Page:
Scheduling Diagnostic Mammograms

What Would Lillie Do? published on November 19, 2019

Name: Brenda
Position: Nurse Navigator
Subject: Patients scheduling their own diagnostic mammogram

As an oncology navigator at a breast center, part of my job is to call patients to schedule their diagnostic mammogram. Of course, there are always patients who may receive their result letter in the mail prior to talking with me. Those patients have always been able to call scheduling or myself and make that diagnostic appointment. (Once she is scheduled, the schedulers would alert me and I would contact her physician for a diagnostic order.) Recently, this process is being challenged by scheduling as well as radiology supervisors—some even citing that allowing the patient to do this is illegal! It seems that if we are legally required to send the patient her results, which includes the recommendation for follow-up, that she should be able to call and schedule that appointment. Any assistance you can give me in advocating for my patients would be greatly appreciated.

Diagnostic imaging requires a doctor’s (or NP’s) written order; therefore, that is likely the issue. Perhaps it has been done ahead of the order, then in retrospect, the order is written is my guess. Also, the type of diagnostic imaging needed requires the opinion of the doctor—does the patient need spot films or an ultrasound, or even a breast MRI? It isn’t as straightforward as it seems.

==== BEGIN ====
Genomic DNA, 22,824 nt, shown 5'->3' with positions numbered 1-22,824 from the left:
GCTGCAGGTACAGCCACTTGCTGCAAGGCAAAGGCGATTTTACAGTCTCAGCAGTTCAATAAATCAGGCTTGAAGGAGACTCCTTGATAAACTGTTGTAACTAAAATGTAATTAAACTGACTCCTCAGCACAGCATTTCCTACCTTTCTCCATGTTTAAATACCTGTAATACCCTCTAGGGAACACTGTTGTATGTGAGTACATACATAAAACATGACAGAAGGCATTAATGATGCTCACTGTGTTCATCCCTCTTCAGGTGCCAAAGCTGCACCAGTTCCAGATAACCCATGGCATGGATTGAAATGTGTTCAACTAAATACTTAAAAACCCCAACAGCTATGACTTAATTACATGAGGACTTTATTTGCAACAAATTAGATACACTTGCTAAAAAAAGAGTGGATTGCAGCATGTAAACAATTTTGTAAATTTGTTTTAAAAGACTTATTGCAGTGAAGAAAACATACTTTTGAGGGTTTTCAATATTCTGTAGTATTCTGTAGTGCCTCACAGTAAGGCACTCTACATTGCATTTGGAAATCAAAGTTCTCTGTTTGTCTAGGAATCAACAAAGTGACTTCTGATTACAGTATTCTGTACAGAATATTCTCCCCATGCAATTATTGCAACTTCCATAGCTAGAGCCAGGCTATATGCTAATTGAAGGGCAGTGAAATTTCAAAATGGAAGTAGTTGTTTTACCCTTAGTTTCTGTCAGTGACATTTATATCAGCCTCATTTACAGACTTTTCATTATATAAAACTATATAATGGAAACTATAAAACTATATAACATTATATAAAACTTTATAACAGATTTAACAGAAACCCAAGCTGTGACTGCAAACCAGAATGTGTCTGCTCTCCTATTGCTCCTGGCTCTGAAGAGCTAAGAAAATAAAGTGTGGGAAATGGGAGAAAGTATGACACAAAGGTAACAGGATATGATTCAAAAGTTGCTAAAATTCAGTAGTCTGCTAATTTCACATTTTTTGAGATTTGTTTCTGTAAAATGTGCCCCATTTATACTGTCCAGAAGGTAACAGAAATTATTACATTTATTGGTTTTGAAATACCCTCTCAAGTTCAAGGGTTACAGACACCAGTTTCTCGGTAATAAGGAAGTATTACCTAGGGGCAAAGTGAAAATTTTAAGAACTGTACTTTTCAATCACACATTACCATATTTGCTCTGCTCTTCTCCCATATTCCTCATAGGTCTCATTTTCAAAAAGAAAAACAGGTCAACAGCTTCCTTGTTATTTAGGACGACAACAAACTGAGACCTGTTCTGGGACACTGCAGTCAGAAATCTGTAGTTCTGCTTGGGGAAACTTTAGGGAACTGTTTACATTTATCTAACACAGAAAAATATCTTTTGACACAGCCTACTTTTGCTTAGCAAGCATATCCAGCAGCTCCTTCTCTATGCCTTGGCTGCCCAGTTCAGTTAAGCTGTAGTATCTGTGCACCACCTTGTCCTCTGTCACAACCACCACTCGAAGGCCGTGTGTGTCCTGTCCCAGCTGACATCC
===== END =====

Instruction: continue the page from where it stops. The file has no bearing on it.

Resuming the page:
Name: Cheryl
Position: Nurse Navigator
Subject: Navigation patient tracking

Hi Lillie,

Are there any forms or templates for oncology navigators to quickly document their daily patient “touches” so to speak and the reason without adding more work to the day?

Also, is there another way navigators can participate in the testing process for certification without the expense of attending a conference? The cost is prohibitive for some of us. I should mention that I have attended a conference in the past, but was not eligible at the time to take the exam.

Some people use an Excel spreadsheet. Ideally, however, navigators should have their own section in the electronic patient record (in EPIC, for example). It is very important to have documentation as part of the official medical record as well as a way to share that information with the multidisciplinary team as needed. Documenting what you did, why, and how long it took (meaning the length of time it took you to carry out a conversation or perform a specific task, such as arranging for transportation for the patient to get their radiation treatments) should all be tracked.

You are not required to attend the conference to sit for the AONN+ Certification Exam.

For more information, please our Certification FAQ.

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